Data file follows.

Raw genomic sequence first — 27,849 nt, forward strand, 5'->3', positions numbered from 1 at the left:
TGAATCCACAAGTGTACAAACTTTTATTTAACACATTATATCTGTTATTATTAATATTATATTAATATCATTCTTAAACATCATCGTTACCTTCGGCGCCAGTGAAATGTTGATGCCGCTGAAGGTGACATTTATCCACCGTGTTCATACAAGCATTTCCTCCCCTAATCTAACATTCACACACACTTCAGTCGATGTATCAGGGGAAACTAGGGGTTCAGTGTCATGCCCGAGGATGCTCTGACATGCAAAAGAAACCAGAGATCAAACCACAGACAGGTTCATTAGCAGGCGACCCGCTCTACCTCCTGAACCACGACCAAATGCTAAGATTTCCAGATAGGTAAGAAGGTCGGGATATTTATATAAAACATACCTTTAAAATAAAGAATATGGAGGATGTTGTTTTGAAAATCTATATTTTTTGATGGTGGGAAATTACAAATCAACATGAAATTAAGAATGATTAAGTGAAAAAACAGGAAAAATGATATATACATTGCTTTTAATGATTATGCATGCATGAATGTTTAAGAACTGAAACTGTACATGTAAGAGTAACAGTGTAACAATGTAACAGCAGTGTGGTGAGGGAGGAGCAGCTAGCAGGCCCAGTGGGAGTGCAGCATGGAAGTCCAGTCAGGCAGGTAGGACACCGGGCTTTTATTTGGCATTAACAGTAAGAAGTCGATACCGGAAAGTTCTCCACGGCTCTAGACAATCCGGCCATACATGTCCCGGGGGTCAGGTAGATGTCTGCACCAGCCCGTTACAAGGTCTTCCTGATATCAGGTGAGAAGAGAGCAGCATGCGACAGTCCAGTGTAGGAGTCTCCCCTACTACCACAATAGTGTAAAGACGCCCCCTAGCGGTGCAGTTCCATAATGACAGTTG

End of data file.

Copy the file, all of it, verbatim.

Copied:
Raw genomic sequence first — 27,849 nt, forward strand, 5'->3', positions numbered from 1 at the left:
TGAATCCACAAGTGTACAAACTTTTATTTAACACATTATATCTGTTATTATTAATATTATATTAATATCATTCTTAAACATCATCGTTACCTTCGGCGCCAGTGAAATGTTGATGCCGCTGAAGGTGACATTTATCCACCGTGTTCATACAAGCATTTCCTCCCCTAATCTAACATTCACACACACTTCAGTCGATGTATCAGGGGAAACTAGGGGTTCAGTGTCATGCCCGAGGATGCTCTGACATGCAAAAGAAACCAGAGATCAAACCACAGACAGGTTCATTAGCAGGCGACCCGCTCTACCTCCTGAACCACGACCAAATGCTAAGATTTCCAGATAGGTAAGAAGGTCGGGATATTTATATAAAACATACCTTTAAAATAAAGAATATGGAGGATGTTGTTTTGAAAATCTATATTTTTTGATGGTGGGAAATTACAAATCAACATGAAATTAAGAATGATTAAGTGAAAAAACAGGAAAAATGATATATACATTGCTTTTAATGATTATGCATGCATGAATGTTTAAGAACTGAAACTGTACATGTAAGAGTAACAGTGTAACAATGTAACAGCAGTGTGGTGAGGGAGGAGCAGCTAGCAGGCCCAGTGGGAGTGCAGCATGGAAGTCCAGTCAGGCAGGTAGGACACCGGGCTTTTATTTGGCATTAACAGTAAGAAGTCGATACCGGAAAGTTCTCCACGGCTCTAGACAATCCGGCCATACATGTCCCGGGGGTCAGGTAGATGTCTGCACCAGCCCGTTACAAGGTCTTCCTGATATCAGGTGAGAAGAGAGCAGCATGCGACAGTCCAGTGTAGGAGTCTCCCCTACTACCACAATAGTGTAAAGACGCCCCCTAGCGGTGCAGTTCCATAATGACAGTTG